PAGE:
"You've moved a lot," people often tell me, out of sheer insistence upon stating the obvious. Yeah, guys, I know. I know.
I've moved a lot, & it hasn't always been easy or wonderful & it certainly wasn't part of my plan, but I don't regret my life or my choices or my locations. Still, I've always said I'd move back to Ohio "when the time is right." I've always known I'd go back eventually because I've always wanted to go back eventually. I returned to D.C. last November because I had an inexplicable sense that it was the place I needed to be at that time. From the outset, though, I knew this would a time-limited return to the District. I just hadn't decided exactly how limited that amount of time would be.
I still hadn't decided, right up until last month.
Last month, I spent two weeks visiting friends & family in Ohio, mentally planning my eventual return & what a life in Cleveland might look like for some future version of me. And then one weekday afternoon, as I was driving back to my mom's house after an afternoon at my favorite coffee shop in Kent, it dawned on me, one of those lightbulb-above-my-head kind of moments: "I could move back to Northeast Ohio right now, if I wanted to."
And as it turns out, I wanted to. I want to.
In a decree of fate, I returned to D.C. later that week to find that my rent will go up by $100 at the end of November, when my lease expires. Sure, I could stay here on a month-to-month basis, paying that higher rent & not saving a damn thing, but... why? Why bother? It's expensive here, so expensive that I can't afford to do most of the things that would allow me to enjoy my life here the way that life here ought to be enjoyed. And while I love my friends & my office & my life in D.C., the simple counter-argument against living here is just that Ohio beckons. Because Ohio has always beckoned.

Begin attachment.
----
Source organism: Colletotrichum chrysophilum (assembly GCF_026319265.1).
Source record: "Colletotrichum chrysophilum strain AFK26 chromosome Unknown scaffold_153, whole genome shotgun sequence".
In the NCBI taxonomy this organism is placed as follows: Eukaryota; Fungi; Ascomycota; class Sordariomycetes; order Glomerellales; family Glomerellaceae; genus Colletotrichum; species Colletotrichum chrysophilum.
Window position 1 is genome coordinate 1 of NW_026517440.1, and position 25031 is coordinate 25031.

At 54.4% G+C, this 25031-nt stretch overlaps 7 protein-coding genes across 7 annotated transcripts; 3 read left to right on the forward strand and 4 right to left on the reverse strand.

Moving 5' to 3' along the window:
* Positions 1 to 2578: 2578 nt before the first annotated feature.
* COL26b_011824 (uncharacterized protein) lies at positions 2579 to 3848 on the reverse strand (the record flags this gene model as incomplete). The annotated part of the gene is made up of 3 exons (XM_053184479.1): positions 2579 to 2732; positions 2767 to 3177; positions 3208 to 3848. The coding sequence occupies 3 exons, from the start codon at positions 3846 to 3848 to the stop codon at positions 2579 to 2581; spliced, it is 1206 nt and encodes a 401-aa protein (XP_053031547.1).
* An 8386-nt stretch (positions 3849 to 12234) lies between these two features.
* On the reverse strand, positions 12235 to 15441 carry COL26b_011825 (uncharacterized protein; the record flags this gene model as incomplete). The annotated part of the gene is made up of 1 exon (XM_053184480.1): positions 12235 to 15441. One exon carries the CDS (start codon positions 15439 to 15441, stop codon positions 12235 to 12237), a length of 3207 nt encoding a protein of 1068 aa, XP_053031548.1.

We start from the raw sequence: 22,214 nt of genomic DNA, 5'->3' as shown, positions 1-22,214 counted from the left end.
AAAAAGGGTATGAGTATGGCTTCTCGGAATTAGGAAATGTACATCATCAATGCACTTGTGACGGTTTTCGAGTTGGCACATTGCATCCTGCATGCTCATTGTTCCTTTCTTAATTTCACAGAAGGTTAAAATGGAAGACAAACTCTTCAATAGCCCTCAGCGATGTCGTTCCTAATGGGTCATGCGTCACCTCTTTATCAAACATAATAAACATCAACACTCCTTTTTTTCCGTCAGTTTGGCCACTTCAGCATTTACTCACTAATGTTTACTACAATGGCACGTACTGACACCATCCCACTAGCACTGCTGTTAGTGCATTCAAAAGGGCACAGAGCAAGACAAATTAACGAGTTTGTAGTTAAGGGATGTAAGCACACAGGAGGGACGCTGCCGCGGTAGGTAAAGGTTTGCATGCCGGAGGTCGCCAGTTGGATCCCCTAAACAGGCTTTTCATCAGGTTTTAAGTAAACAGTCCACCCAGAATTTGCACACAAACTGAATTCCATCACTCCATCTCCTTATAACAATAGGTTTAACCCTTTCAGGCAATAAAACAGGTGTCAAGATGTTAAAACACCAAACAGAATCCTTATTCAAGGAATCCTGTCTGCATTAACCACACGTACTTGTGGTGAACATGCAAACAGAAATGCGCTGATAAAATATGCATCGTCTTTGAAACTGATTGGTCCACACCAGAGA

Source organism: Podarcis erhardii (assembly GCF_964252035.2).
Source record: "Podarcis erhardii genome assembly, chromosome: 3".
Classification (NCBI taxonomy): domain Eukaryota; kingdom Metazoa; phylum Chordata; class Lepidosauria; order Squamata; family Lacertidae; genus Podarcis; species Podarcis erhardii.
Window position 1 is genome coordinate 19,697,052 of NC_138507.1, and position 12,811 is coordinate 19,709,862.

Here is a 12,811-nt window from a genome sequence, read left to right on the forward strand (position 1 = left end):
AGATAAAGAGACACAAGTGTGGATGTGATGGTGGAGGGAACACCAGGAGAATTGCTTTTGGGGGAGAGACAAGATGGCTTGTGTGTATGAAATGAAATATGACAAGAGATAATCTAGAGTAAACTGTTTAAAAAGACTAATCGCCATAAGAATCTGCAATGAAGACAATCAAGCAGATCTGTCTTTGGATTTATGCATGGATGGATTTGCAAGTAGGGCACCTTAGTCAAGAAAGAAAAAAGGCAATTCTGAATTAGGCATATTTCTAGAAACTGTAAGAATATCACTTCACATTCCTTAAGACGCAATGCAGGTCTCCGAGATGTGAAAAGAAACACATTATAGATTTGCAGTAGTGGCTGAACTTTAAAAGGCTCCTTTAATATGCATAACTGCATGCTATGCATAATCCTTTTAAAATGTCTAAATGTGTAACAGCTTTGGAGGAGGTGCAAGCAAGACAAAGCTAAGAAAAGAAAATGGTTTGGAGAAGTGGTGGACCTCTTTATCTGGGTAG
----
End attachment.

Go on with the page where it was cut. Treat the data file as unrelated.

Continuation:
So on November 21st, I'm going home.
The details don't matter; trust that I'll share them with you eventually. For now, all that matters is that this feels right. For the first time since I moved to D.C. in 2007, I'm moving because I want to, not because I feel like I have to. I'm not unemployed or bound to the military or in the middle of a breakup. I just want to be someplace else - so I'm going there.
An unexpectedly wise man from Akron once said, "In Northeast Ohio, nothing is given. Everything is earned. You work for what you have." And like LeBron, "I’m ready to accept the challenge. I’m coming home."